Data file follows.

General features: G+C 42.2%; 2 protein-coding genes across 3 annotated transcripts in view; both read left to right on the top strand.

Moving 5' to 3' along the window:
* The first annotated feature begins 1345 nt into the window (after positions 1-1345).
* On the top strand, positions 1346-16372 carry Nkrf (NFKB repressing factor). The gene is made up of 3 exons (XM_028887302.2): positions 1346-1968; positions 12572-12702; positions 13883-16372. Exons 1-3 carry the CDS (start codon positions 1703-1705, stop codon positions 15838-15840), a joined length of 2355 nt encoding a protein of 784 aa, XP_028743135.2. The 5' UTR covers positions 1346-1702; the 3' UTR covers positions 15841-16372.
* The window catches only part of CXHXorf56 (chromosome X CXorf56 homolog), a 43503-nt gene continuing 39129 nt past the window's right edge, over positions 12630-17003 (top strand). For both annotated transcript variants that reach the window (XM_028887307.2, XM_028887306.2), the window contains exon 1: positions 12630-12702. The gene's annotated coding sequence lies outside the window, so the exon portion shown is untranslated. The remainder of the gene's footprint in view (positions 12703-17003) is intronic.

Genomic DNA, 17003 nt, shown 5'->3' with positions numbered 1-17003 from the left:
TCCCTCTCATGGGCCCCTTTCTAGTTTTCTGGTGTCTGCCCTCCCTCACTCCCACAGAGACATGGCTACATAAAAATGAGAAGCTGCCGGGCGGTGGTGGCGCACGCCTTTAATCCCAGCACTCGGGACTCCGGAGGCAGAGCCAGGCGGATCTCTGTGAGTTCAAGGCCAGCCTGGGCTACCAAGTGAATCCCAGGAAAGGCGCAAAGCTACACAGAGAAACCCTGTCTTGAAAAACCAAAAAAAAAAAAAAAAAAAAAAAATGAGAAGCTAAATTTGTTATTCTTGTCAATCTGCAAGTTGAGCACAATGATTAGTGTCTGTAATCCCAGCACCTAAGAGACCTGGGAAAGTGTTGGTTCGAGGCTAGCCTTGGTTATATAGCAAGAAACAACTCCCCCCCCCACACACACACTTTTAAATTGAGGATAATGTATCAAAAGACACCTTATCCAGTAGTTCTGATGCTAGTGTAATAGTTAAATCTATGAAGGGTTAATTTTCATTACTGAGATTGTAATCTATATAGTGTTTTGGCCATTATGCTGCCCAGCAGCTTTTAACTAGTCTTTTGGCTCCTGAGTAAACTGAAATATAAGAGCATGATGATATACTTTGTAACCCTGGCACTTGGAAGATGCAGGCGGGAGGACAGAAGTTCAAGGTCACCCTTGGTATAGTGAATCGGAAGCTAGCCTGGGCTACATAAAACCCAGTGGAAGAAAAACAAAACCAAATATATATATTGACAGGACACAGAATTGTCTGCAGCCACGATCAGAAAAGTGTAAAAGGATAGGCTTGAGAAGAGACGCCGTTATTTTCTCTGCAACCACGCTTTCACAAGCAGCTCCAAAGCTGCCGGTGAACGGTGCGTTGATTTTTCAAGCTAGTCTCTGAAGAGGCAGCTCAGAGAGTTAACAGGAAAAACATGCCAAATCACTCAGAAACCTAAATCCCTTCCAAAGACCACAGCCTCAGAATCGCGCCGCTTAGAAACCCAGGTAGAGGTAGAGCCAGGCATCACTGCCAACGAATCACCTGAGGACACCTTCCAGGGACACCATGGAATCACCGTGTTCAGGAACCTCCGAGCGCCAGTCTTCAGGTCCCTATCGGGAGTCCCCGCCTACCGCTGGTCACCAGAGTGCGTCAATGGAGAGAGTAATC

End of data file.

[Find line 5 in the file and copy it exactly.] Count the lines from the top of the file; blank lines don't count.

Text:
* The window catches only part of CXHXorf56 (chromosome X CXorf56 homolog), a 43503-nt gene continuing 39129 nt past the window's right edge, over positions 12630-17003 (top strand). For both annotated transcript variants that reach the window (XM_028887307.2, XM_028887306.2), the window contains exon 1: positions 12630-12702. The gene's annotated coding sequence lies outside the window, so the exon portion shown is untranslated. The remainder of the gene's footprint in view (positions 12703-17003) is intronic.